You can take the ferry from Knightstown to the Skellig Islands, with Skellig Michael the most captivating. Rocky and forbidding, this jagged island was home at one time to a group of ascetic monks who craved the isolation and austerity that the islands promised, for their spiritual health. The remains of their monastery, abandoned in the 12th century, are a compelling and sobering vision of the monastic life that would once have been lived here, but the climb up rocky steps can be challenging, and the trip out to the islands can only be made in good weather.  The island is a Unesco World Heritage site.  
After an island adventure, The Moorings in Portmagee is the place to warm up by the fire.  You can spend the night in a room with a harbour view, enjoy great seafood and maybe spend a few hours in the Bridge Bar with a glass or two of Guiness,listening to the locals make music. You could even join in, if you know a song or can carry a tune.

Waterville is a small town further along the coast that boasts one of the best golf courses in the country, - Tiger Woods comes here to golf and fish, silent film star Charlie Chaplin lived here for years, Barrack Obama has visited and Richard Nixon hid out in Waterville House after his disgrace.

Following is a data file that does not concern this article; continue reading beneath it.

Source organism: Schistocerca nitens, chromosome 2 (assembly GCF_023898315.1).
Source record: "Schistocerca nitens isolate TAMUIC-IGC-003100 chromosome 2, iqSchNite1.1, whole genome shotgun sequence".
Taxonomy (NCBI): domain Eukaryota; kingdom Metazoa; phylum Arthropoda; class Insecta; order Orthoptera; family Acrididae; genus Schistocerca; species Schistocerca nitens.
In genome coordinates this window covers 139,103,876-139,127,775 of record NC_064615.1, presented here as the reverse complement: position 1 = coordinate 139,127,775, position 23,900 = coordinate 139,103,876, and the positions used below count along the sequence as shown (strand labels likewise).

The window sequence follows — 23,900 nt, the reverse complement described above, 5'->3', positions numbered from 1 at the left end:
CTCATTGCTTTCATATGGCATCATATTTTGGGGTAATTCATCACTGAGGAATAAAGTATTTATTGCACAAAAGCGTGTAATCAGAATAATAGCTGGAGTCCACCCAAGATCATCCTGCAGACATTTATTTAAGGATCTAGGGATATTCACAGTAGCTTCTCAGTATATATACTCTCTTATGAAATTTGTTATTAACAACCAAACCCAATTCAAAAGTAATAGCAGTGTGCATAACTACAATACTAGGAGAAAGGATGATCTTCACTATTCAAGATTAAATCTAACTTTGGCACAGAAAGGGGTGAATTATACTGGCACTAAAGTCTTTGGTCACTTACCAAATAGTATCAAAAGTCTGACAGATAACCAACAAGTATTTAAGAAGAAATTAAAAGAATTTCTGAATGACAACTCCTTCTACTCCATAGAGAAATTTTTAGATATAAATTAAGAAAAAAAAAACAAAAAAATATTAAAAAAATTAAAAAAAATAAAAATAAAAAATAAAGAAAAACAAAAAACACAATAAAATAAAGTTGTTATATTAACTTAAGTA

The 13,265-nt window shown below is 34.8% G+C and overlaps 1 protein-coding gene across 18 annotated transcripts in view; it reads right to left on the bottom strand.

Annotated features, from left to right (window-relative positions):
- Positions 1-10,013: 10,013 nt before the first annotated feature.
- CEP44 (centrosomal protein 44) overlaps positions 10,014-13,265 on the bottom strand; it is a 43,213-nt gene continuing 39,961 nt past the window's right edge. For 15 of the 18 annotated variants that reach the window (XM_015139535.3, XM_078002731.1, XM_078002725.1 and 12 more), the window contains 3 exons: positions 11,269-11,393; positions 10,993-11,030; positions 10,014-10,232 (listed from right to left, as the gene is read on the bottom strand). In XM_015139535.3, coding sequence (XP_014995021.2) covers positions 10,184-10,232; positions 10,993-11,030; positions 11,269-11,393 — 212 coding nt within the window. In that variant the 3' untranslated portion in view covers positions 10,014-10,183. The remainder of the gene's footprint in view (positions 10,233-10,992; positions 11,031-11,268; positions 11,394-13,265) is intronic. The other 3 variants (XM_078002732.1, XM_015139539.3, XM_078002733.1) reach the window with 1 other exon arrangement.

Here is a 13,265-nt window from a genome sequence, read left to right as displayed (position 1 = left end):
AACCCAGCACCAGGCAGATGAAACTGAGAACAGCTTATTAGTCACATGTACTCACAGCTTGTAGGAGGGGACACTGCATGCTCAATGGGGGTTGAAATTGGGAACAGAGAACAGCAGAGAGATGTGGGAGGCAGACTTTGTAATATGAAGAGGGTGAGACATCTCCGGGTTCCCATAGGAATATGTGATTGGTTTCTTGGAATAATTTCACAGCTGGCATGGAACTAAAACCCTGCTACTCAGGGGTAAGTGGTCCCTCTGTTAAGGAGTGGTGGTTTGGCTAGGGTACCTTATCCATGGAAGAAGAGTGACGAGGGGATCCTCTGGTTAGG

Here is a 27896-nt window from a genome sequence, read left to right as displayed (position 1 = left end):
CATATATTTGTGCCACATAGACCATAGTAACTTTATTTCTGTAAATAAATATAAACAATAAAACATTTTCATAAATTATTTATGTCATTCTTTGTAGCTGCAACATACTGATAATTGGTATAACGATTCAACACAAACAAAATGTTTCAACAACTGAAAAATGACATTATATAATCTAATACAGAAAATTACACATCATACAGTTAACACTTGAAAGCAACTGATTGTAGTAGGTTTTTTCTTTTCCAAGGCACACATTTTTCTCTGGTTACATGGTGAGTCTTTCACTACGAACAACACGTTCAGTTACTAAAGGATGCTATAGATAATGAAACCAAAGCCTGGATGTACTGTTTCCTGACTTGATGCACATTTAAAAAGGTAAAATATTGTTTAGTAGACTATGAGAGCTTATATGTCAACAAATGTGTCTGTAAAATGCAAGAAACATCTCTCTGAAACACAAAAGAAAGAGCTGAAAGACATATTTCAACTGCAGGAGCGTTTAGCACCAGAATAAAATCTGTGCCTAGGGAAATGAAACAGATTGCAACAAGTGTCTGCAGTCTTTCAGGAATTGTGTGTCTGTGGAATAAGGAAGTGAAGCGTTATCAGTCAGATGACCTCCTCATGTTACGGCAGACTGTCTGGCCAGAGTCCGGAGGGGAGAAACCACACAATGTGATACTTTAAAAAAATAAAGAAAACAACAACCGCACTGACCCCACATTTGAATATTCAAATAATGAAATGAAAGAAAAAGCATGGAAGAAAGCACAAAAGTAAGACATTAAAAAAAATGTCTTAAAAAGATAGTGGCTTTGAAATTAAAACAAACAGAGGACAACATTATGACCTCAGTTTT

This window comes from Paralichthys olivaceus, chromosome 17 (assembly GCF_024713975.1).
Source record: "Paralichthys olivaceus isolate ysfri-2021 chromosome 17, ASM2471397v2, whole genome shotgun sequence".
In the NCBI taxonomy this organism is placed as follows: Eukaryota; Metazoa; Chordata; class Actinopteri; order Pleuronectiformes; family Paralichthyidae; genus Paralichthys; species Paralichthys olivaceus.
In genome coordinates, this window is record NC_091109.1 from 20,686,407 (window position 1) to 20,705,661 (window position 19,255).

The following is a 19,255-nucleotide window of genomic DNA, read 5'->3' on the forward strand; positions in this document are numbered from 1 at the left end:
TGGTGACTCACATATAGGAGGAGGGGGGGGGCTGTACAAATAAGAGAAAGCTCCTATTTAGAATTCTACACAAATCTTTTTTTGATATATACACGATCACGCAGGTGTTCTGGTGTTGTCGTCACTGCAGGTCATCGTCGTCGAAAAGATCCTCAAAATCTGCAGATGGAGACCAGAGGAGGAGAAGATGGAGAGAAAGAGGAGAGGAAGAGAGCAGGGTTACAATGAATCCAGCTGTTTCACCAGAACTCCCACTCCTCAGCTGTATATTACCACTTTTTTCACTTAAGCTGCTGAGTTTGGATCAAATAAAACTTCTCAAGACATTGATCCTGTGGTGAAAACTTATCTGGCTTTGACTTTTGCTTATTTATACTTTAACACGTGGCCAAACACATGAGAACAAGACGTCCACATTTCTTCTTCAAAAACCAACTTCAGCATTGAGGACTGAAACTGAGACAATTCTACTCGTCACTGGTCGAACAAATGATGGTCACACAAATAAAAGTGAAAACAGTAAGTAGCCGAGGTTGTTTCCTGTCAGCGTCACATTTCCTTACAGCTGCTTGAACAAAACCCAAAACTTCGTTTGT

“Seventeen U.S. presidents have roots in Ireland,” my Irish friend, Byron, tells me.
Kenmare is a serene town comprised of quiet streets lined with colourful shops and cottages.  There is a stone circle and a haunting fairy tree, under which unbaptised babies were traditionally buried in the past.  Visitors still leave little tokens tied to the trees for luck, and to appease the fairies.
“Be careful to speak quietly when you are near the tree – the fairies don’t like to be disturbed, and they are notoriously dangerous when they aren’t happy,” Byron warns me.
In the centre of town is the Park Hotel Kenmare, whose grounds are a gardener’s delight, with green sloping lawns leading down to the bay and paths lined with rhododendron and azalea.
For an inland diversion, head out from Kenmare through Moll’s Gap to Killarney National Park, where you can boat along the lakes and hike the McGillycuddy’s Reeks, or take a jaunting car through the Gap of Dunloe.

East along the coast from Kenmare is Baltimore, where the town’s castle is worth a tour, to hear the story of Barbary pirates who raided the village in 1631. If you take the local ferry out to Sherkin Island , you can tour the ruins of a Franciscan abbey, walk the island or visit one of the two pubs.